I was conflicted on how I wanted the story to end, but when it ended, I was sure that wasn't how I wanted it to end. It's not an awful ending, but it wasn't satisfying. It did wrap up the story somewhat, but there's a hope held out throughout the story that gets dashed. I don't know how else to discuss the ending without giving anything away, so I have to leave it at that. I just felt deflated at the end. It didn't seem to be the right place to end it, nor the right circumstance. Basically, it elicited a mental shrug from me.
The story did keep me engaged, and I found these creatures interesting, especially their origins. It's fun when there's a new monster, not just a rebuilding of one that's been done time and again. These monsters are savages, but ones you can feel for, at least some of the time. If you're interested in stories about government conspiracies and genetic modification (creating the perfect weapon), you get a little taste of that in Berserk. But you don't actually get to hear the details. How it was done, what they're based on, etc.
There are a lot of secrets in this book. Secrets, lies, misinformation. It's a theme throughout. Innocents die because of these secrets and lies, and it's not just the bad guys who lie. The good guys lie, thinking they're saving someone trouble or giving them hope. But their lies are just as damaging in the end.
Berserk wasn't scary. The girl had creepy promise, but was too sympathetic a character to continue being creepy. It was an original idea with some suspense to it, though. When I look through reviews on Amazon, it appears this isn't Lebbon's best, not even close, so I wonder why this one was chosen for the list. Even so, I enjoyed reading it overall.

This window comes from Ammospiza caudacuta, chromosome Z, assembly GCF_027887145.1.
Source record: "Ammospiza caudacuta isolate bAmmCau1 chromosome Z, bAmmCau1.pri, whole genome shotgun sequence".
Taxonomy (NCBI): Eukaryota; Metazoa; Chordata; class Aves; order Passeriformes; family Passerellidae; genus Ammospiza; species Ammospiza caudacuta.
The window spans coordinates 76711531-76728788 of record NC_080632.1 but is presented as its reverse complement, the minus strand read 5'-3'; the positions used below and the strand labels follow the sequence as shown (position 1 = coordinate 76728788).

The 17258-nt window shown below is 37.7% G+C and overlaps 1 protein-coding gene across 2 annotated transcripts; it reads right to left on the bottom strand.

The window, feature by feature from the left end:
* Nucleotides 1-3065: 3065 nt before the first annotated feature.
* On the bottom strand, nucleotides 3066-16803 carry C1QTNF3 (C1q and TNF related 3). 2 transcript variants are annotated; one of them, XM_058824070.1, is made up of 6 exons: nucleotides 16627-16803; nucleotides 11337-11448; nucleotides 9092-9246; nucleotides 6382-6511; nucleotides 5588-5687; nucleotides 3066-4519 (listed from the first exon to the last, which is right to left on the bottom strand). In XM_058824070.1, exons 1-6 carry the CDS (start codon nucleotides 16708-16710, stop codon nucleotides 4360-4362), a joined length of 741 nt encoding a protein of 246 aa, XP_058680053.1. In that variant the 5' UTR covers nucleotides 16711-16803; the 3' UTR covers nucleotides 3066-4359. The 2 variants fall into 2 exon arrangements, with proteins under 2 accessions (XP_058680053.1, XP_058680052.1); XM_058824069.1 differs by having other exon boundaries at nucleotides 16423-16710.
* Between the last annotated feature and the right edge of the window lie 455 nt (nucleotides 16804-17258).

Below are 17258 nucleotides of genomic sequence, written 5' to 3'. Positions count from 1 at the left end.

Current ranking of the books I've reviewed for this:
1. The Handmaid's Tale
3. Those Who Hunt the Night
4. The Wolf's Hour
6. Best New Horror, Volume 1
7. The Imago Sequence
8. The Cipher
9. Drawing Blood
The next one I'm going to read is Hotel Transylvania: A Timeless Novel of Love and Peril, by Chelsea Quinn Yarbro.
Ever read Tim Lebbon? Berserk? If so, what creature came to mind when reading about the berserkers? What did you think of the end?
May you find your Muse.
Hm. Now I'm conflicted. To read or not to read?
I've not heard of this one before, but the creatures sound interesting. Though I rarely like to read the POV of the villain. Thanks for sharing your review. Have a good weekend!
Sounds like about 30 other things I've seen.
Nice honest review. I've never read this one.
I have never heard of this one, but I think it is interesting that it has a unique monster.I have only read two of the books on your list. I read 1 and 2. :)
I like the honesty of the review. I hate when a book ends in a way that I don't agree with or just overall has a weak ending, but I guess that's just the writer in me. I've never even heard of Tim Lebbon, but with all of the great horror out there and this not even being his best I'm thinking I probably won't ever check this one out.
I like it when books are different, but still keep me reading. I like a touch of horror, so I often resort to the master Mr. King.
You might not dislike the ending as much as me. I'm curious about his other books.
Is there a villain's POV you've enjoyed reading it from? When it's well done I like it. In this case, I feel it was unnecessary.
It seemed different to me than what I've read before. I liked the originality, but there were other issues.
I'd probably look at other books of his first. I suspect there are better.
Those are good ones (obviously I think so--they're one and two on my list)! How did you feel about them?
I'd say reading a different piece by him would be best. When I looked through the reviews posted on Amazon after I'd written mine, there were suggestions for books of his that were better. I'd start there.
He will forever be the master. He does so many things right!